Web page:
Acute lung injury (ALI) is an inflammatory disease with a high mortality rate. Although typically seen in individuals with sepsis, ALI is also a major complication in severe acute pancreatitis (SAP). The pathophysiology of SAP-associated ALI is poorly understood, but elevated serum levels of IL-6 is a reliable marker for disease severity. Here, we used a mouse model of acute pancreatitis-associated (AP-associated) ALI to determine the role of IL-6 in ALI lethality. Il6-deficient mice had a lower death rate compared with wild-type mice with AP, while mice injected with IL-6 were more likely to develop lethal ALI. We found that inflammation-associated NF-κB induced myeloid cell secretion of IL-6, and the effects of secreted IL-6 were mediated by complexation with soluble IL-6 receptor, a process known as trans-signaling. IL-6 trans-signaling stimulated phosphorylation of STAT3 and production of the neutrophil attractant CXCL1 in pancreatic acinar cells. Examination of human samples revealed expression of IL-6 in combination with soluble IL-6 receptor was a reliable predictor of ALI in SAP. These results demonstrate that IL-6 trans-signaling is an essential mediator of ALI in SAP across species and suggest that therapeutic inhibition of IL-6 may prevent SAP-associated ALI.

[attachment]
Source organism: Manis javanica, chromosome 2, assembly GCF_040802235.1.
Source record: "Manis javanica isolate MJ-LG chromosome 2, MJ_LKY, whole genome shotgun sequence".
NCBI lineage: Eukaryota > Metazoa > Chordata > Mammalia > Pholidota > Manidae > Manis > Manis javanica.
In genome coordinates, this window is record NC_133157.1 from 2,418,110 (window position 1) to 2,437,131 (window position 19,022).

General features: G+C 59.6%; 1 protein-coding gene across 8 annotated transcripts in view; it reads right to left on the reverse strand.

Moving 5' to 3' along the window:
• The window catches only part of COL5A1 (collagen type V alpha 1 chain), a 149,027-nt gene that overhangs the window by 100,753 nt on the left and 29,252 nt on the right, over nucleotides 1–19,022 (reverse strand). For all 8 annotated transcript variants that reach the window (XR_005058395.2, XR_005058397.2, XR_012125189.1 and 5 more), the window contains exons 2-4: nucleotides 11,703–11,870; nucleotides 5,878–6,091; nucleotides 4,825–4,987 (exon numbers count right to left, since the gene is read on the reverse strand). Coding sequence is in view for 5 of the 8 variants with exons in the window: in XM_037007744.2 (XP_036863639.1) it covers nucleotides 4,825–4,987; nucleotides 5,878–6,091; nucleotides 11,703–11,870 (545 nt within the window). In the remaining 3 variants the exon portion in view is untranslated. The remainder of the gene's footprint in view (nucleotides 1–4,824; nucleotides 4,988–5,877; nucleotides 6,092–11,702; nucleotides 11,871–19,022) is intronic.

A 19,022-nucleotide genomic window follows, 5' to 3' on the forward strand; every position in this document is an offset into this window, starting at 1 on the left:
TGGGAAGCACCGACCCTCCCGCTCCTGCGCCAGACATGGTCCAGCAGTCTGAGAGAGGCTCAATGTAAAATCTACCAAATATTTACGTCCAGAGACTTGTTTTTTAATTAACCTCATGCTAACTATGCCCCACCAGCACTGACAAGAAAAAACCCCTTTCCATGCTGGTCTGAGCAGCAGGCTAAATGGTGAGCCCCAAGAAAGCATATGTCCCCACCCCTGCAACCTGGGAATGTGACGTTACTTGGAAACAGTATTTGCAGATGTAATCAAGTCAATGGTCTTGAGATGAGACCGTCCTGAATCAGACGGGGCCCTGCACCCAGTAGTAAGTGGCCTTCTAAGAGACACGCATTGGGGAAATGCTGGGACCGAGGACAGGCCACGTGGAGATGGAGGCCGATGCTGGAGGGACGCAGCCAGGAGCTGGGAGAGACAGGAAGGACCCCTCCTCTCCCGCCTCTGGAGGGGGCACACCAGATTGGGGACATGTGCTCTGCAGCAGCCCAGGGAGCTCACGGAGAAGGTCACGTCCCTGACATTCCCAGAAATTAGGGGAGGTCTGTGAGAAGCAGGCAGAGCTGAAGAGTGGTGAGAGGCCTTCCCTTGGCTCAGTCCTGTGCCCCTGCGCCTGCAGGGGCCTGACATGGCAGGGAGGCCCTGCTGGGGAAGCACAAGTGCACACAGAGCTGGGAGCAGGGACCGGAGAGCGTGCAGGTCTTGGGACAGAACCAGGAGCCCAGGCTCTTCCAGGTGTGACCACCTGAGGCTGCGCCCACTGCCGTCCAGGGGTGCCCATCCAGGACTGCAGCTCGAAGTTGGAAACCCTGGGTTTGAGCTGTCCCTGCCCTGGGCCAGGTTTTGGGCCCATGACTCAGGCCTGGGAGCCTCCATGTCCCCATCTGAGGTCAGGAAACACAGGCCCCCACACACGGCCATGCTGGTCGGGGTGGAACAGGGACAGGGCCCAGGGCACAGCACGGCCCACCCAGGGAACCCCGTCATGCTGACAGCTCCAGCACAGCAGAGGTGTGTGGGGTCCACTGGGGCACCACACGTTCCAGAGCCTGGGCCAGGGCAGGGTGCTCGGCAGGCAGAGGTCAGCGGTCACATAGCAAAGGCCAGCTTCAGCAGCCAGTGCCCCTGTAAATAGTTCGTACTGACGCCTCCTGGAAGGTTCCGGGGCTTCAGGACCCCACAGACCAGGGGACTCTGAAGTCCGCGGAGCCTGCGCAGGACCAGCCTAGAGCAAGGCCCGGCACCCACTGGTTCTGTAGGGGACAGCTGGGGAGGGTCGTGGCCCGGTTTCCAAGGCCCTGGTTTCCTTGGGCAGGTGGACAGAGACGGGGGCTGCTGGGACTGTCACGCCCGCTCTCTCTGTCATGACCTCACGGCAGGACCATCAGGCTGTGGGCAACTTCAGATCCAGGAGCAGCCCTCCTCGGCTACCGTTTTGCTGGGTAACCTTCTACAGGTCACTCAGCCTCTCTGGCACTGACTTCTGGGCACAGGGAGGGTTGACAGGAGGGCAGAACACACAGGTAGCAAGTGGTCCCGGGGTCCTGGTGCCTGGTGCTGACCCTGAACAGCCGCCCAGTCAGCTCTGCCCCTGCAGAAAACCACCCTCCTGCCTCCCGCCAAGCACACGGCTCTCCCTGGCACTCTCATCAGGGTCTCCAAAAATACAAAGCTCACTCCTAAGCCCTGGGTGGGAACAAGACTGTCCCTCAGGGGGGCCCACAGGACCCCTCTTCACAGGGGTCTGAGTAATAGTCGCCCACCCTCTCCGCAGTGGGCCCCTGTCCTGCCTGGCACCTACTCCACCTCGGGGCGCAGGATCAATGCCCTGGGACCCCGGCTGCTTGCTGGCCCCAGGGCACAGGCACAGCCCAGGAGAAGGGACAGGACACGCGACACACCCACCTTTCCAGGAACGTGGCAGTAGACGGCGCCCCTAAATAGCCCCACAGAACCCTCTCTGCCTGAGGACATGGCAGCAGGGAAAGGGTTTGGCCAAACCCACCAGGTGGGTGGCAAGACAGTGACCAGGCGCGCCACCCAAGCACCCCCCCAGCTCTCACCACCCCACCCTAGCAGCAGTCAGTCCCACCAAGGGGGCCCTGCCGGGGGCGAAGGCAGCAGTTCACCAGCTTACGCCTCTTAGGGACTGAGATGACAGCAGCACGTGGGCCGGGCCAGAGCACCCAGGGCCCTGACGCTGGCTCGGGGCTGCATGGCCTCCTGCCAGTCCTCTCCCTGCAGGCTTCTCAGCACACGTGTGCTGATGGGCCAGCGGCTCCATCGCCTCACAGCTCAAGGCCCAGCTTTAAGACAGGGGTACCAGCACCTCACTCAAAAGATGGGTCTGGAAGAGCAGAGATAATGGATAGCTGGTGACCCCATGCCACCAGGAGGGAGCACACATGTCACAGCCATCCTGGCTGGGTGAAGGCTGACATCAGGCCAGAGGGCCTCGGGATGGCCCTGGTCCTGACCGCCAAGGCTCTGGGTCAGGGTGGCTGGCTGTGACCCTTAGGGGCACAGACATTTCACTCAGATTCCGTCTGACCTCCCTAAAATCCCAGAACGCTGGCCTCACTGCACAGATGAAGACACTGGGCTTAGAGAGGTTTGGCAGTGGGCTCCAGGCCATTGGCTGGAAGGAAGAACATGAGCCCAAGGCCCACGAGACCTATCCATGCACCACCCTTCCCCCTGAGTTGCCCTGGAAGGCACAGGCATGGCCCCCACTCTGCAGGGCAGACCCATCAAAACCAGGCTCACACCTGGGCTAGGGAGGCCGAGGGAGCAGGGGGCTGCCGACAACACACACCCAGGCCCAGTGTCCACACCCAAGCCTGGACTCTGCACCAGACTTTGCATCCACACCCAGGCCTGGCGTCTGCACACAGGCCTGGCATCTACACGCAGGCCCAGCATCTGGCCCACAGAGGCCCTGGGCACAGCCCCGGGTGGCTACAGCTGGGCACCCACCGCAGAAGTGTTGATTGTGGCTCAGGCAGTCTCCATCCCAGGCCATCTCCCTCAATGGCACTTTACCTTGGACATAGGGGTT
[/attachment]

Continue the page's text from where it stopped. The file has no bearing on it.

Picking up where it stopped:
18. Allergies and risk of pancreatic cancer: a pooled analysis from the Pancreatic Cancer Case-Control Consortium.

    PubMed

    Olson, Sara H; Hsu, Meier; Satagopan, Jaya M; Maisonneuve, Patrick; Silverman, Debra T; Lucenteforte, Ersilia; Anderson, Kristin E; Borgida, Ayelet; Bracci, Paige M; Bueno-de-Mesquita, H Bas; Cotterchio, Michelle; Dai, Qi; Duell, Eric J; Fontham, Elizabeth H; Gallinger, Steven; Holly, Elizabeth A; Ji, Bu-Tian; Kurtz, Robert C; La Vecchia, Carlo; Lowenfels, Albert B; Luckett, Brian; Ludwig, Emmy; Petersen, Gloria M; Polesel, Jerry; Seminara, Daniela; Strayer, Lori; Talamini, Renato

    2013-09-01